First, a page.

Iconography, myths and symbolism inscribed in ritual artifacts: The Ticuna Collection in a comparative perspective
Baessler-Archiv 54.2006:95-118
Keywords: Ticuna Collection, iconography, bark masks, masks, myths of Ticuna, rituals, puberty rituals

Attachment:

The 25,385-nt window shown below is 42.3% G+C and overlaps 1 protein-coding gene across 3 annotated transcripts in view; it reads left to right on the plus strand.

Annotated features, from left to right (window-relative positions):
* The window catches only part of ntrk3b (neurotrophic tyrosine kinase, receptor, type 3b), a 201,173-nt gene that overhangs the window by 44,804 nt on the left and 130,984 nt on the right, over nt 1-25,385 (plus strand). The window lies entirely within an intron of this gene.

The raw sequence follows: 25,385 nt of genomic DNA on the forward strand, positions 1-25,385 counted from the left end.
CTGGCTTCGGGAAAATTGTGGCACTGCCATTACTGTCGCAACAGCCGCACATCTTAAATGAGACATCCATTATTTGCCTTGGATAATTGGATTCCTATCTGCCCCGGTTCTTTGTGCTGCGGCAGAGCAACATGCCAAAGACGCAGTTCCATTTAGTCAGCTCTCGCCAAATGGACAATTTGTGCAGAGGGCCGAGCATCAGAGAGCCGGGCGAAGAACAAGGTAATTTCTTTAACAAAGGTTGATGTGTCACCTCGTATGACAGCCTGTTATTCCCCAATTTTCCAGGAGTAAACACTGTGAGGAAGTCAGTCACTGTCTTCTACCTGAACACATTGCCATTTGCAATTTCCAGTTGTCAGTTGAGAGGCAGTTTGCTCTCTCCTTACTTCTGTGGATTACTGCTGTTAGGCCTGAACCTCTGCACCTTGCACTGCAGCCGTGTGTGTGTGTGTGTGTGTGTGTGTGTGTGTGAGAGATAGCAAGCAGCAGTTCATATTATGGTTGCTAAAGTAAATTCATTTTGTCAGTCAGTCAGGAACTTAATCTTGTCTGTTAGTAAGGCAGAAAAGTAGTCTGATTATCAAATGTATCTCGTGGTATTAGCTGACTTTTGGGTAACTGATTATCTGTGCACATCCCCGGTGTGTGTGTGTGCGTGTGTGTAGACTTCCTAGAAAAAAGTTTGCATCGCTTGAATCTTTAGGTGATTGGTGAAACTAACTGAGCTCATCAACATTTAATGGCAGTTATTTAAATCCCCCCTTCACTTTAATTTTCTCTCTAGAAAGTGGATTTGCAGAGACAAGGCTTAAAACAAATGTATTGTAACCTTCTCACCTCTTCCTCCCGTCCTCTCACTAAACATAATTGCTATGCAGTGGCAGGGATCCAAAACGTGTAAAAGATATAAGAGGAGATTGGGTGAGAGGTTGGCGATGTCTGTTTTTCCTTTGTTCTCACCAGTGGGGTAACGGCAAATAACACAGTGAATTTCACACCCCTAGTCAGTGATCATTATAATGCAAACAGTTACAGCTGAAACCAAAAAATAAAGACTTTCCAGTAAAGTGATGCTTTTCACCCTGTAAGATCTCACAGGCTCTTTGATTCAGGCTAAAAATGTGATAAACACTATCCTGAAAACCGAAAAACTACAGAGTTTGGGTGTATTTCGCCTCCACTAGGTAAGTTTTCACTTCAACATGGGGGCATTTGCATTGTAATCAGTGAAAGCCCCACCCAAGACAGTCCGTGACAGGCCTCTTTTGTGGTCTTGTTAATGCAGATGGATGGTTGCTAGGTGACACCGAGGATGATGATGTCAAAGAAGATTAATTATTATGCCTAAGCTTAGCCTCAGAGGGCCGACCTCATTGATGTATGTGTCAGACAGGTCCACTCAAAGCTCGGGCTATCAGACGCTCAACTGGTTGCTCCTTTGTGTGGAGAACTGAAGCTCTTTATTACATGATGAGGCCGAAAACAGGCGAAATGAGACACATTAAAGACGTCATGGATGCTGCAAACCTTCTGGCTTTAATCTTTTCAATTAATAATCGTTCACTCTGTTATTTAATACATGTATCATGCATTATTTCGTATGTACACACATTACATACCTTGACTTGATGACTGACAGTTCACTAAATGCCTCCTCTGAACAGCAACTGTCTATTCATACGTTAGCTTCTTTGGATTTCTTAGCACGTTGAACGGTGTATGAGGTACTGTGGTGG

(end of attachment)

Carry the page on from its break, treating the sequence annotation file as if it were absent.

##This paper examines aspects of the iconography inscribed in artifacts in the collection of the Museum of Ethnology Berlin. This iconography is compared with that of the artifacts collected by Curt Nimuendaju, in 1941 and 1942, for the Emílio Goeldi Museum"s Collection. The aim here is to analyze how these images, inscribed in the artifacts, comprise an archive of the Ticuna imaginary. An historical approach must be used to compare the Nimuendaju collection which is over 60 years old - to the present ethnological observations, made by the Ticuna themselves, within their lands on the Brazil-Colombia border. The enquiry implies examining the relationship between the iconography of Ticuna bark masks, costumes and cloth and correlating it to indigenous myths and to the symbolic processes embedded in Ticuna female puberty rituals. Anthropological field research was held, and from approximately September of 1997 through the year 2002, Ticuna exegesis was gathered and personal ethnographical observations were recorded. My approach intends to contextualize the symbolism of Ticuna artifacts when examining real-life occurrences and representations, as elaborated in Ticuna artifacts, as well as testimony about these artifacts, all of which take the Ticunas" own interpretations in light of their own culture and social organization into consideration.##